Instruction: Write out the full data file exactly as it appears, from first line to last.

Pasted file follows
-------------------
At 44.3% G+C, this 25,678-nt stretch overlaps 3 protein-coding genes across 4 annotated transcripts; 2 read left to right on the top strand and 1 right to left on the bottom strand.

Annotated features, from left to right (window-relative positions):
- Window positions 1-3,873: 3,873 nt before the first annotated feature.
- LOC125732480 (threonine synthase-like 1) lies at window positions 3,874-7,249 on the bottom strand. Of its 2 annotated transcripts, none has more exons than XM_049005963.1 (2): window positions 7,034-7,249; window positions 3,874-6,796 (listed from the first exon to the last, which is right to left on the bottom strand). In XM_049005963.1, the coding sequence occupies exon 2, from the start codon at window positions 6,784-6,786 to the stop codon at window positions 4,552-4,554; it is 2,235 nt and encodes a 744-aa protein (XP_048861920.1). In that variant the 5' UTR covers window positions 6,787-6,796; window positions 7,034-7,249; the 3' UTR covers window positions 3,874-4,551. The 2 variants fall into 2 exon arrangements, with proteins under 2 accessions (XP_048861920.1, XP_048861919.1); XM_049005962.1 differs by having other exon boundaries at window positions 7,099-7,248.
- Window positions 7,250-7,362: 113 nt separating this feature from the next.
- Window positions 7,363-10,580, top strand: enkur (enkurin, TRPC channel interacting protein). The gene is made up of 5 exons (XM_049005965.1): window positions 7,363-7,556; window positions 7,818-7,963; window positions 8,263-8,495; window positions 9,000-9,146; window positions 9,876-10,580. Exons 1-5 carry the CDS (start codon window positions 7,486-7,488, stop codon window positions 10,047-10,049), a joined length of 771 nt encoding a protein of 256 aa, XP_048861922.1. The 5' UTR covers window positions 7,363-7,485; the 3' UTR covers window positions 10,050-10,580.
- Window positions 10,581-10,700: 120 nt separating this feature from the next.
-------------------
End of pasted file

At 44.3% G+C, this 25,678-nt stretch overlaps 3 protein-coding genes across 4 annotated transcripts; 2 read left to right on the top strand and 1 right to left on the bottom strand.

Annotated features, from left to right (window-relative positions):
- Window positions 1-3,873: 3,873 nt before the first annotated feature.
- LOC125732480 (threonine synthase-like 1) lies at window positions 3,874-7,249 on the bottom strand. Of its 2 annotated transcripts, none has more exons than XM_049005963.1 (2): window positions 7,034-7,249; window positions 3,874-6,796 (listed from the first exon to the last, which is right to left on the bottom strand). In XM_049005963.1, the coding sequence occupies exon 2, from the start codon at window positions 6,784-6,786 to the stop codon at window positions 4,552-4,554; it is 2,235 nt and encodes a 744-aa protein (XP_048861920.1). In that variant the 5' UTR covers window positions 6,787-6,796; window positions 7,034-7,249; the 3' UTR covers window positions 3,874-4,551. The 2 variants fall into 2 exon arrangements, with proteins under 2 accessions (XP_048861920.1, XP_048861919.1); XM_049005962.1 differs by having other exon boundaries at window positions 7,099-7,248.
- Window positions 7,250-7,362: 113 nt separating this feature from the next.
- Window positions 7,363-10,580, top strand: enkur (enkurin, TRPC channel interacting protein). The gene is made up of 5 exons (XM_049005965.1): window positions 7,363-7,556; window positions 7,818-7,963; window positions 8,263-8,495; window positions 9,000-9,146; window positions 9,876-10,580. Exons 1-5 carry the CDS (start codon window positions 7,486-7,488, stop codon window positions 10,047-10,049), a joined length of 771 nt encoding a protein of 256 aa, XP_048861922.1. The 5' UTR covers window positions 7,363-7,485; the 3' UTR covers window positions 10,050-10,580.
- Window positions 10,581-10,700: 120 nt separating this feature from the next.